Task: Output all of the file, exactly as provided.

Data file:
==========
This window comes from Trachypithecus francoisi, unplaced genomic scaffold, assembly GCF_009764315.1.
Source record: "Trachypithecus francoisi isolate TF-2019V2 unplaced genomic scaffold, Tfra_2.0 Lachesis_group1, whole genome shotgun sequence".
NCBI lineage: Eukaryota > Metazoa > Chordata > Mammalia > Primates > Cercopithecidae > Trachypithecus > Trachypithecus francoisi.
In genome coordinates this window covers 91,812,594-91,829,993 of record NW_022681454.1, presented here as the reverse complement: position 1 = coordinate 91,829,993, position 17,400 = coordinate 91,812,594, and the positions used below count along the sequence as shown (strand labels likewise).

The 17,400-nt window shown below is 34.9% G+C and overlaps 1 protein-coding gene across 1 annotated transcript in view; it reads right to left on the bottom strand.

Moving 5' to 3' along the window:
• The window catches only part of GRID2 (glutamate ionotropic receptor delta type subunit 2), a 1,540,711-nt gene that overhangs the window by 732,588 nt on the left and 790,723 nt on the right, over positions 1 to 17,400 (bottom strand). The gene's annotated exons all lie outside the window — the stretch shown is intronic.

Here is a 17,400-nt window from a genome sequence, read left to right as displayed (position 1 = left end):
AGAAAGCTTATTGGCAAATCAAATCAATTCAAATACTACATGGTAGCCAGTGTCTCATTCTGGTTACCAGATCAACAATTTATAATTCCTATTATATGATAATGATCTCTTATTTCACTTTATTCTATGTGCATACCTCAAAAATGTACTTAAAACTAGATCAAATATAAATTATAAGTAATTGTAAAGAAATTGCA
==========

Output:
This window comes from Trachypithecus francoisi, unplaced genomic scaffold, assembly GCF_009764315.1.
Source record: "Trachypithecus francoisi isolate TF-2019V2 unplaced genomic scaffold, Tfra_2.0 Lachesis_group1, whole genome shotgun sequence".
NCBI lineage: Eukaryota > Metazoa > Chordata > Mammalia > Primates > Cercopithecidae > Trachypithecus > Trachypithecus francoisi.
In genome coordinates this window covers 91,812,594-91,829,993 of record NW_022681454.1, presented here as the reverse complement: position 1 = coordinate 91,829,993, position 17,400 = coordinate 91,812,594, and the positions used below count along the sequence as shown (strand labels likewise).

The 17,400-nt window shown below is 34.9% G+C and overlaps 1 protein-coding gene across 1 annotated transcript in view; it reads right to left on the bottom strand.

Moving 5' to 3' along the window:
• The window catches only part of GRID2 (glutamate ionotropic receptor delta type subunit 2), a 1,540,711-nt gene that overhangs the window by 732,588 nt on the left and 790,723 nt on the right, over positions 1 to 17,400 (bottom strand). The gene's annotated exons all lie outside the window — the stretch shown is intronic.

Here is a 17,400-nt window from a genome sequence, read left to right as displayed (position 1 = left end):
AGAAAGCTTATTGGCAAATCAAATCAATTCAAATACTACATGGTAGCCAGTGTCTCATTCTGGTTACCAGATCAACAATTTATAATTCCTATTATATGATAATGATCTCTTATTTCACTTTATTCTATGTGCATACCTCAAAAATGTACTTAAAACTAGATCAAATATAAATTATAAGTAATTGTAAAGAAATTGCA